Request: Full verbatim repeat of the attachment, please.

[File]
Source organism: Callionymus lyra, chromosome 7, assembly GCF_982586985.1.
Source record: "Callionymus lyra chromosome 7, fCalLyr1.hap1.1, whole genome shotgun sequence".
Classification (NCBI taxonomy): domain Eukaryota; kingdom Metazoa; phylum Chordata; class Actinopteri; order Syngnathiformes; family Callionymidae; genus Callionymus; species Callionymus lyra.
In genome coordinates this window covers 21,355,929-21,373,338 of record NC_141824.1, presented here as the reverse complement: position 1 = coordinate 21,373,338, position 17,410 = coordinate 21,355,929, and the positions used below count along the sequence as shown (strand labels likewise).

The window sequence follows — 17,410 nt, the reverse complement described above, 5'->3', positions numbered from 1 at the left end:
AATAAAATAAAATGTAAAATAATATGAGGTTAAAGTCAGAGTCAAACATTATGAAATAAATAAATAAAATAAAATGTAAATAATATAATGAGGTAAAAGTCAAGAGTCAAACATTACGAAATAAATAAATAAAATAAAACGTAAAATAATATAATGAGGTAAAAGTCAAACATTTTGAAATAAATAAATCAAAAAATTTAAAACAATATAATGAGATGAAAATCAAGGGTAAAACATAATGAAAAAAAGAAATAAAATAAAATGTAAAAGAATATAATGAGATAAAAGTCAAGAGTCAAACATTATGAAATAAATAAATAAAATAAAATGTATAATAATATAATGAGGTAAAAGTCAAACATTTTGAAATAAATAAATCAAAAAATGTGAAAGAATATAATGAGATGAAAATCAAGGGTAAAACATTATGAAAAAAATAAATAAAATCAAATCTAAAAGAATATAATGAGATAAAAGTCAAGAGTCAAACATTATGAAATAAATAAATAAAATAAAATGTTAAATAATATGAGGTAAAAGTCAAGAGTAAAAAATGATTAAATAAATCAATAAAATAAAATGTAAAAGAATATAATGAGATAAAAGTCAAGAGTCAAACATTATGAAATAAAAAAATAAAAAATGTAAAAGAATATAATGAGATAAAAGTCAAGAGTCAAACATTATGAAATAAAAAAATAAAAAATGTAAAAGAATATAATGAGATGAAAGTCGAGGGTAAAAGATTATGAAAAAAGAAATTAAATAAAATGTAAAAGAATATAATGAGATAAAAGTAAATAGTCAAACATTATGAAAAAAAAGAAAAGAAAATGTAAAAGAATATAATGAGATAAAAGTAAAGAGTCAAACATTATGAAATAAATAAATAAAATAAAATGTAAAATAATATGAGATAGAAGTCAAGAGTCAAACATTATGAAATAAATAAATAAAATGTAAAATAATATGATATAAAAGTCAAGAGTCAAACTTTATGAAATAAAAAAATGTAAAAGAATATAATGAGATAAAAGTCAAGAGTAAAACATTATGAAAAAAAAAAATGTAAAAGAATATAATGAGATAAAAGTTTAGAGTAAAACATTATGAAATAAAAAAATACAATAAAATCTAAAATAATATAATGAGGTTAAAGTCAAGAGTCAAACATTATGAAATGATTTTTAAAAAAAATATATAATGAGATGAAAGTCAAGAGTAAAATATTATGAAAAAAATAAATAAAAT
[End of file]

Source organism: Callionymus lyra, chromosome 7, assembly GCF_982586985.1.
Source record: "Callionymus lyra chromosome 7, fCalLyr1.hap1.1, whole genome shotgun sequence".
Classification (NCBI taxonomy): domain Eukaryota; kingdom Metazoa; phylum Chordata; class Actinopteri; order Syngnathiformes; family Callionymidae; genus Callionymus; species Callionymus lyra.
In genome coordinates this window covers 21,355,929-21,373,338 of record NC_141824.1, presented here as the reverse complement: position 1 = coordinate 21,373,338, position 17,410 = coordinate 21,355,929, and the positions used below count along the sequence as shown (strand labels likewise).

The window sequence follows — 17,410 nt, the reverse complement described above, 5'->3', positions numbered from 1 at the left end:
AATAAAATAAAATGTAAAATAATATGAGGTTAAAGTCAGAGTCAAACATTATGAAATAAATAAATAAAATAAAATGTAAATAATATAATGAGGTAAAAGTCAAGAGTCAAACATTACGAAATAAATAAATAAAATAAAACGTAAAATAATATAATGAGGTAAAAGTCAAACATTTTGAAATAAATAAATCAAAAAATTTAAAACAATATAATGAGATGAAAATCAAGGGTAAAACATAATGAAAAAAAGAAATAAAATAAAATGTAAAAGAATATAATGAGATAAAAGTCAAGAGTCAAACATTATGAAATAAATAAATAAAATAAAATGTATAATAATATAATGAGGTAAAAGTCAAACATTTTGAAATAAATAAATCAAAAAATGTGAAAGAATATAATGAGATGAAAATCAAGGGTAAAACATTATGAAAAAAATAAATAAAATCAAATCTAAAAGAATATAATGAGATAAAAGTCAAGAGTCAAACATTATGAAATAAATAAATAAAATAAAATGTTAAATAATATGAGGTAAAAGTCAAGAGTAAAAAATGATTAAATAAATCAATAAAATAAAATGTAAAAGAATATAATGAGATAAAAGTCAAGAGTCAAACATTATGAAATAAAAAAATAAAAAATGTAAAAGAATATAATGAGATAAAAGTCAAGAGTCAAACATTATGAAATAAAAAAATAAAAAATGTAAAAGAATATAATGAGATGAAAGTCGAGGGTAAAAGATTATGAAAAAAGAAATTAAATAAAATGTAAAAGAATATAATGAGATAAAAGTAAATAGTCAAACATTATGAAAAAAAAGAAAAGAAAATGTAAAAGAATATAATGAGATAAAAGTAAAGAGTCAAACATTATGAAATAAATAAATAAAATAAAATGTAAAATAATATGAGATAGAAGTCAAGAGTCAAACATTATGAAATAAATAAATAAAATGTAAAATAATATGATATAAAAGTCAAGAGTCAAACTTTATGAAATAAAAAAATGTAAAAGAATATAATGAGATAAAAGTCAAGAGTAAAACATTATGAAAAAAAAAAATGTAAAAGAATATAATGAGATAAAAGTTTAGAGTAAAACATTATGAAATAAAAAAATACAATAAAATCTAAAATAATATAATGAGGTTAAAGTCAAGAGTCAAACATTATGAAATGATTTTTAAAAAAAATATATAATGAGATGAAAGTCAAGAGTAAAATATTATGAAAAAAATAAATAAAAT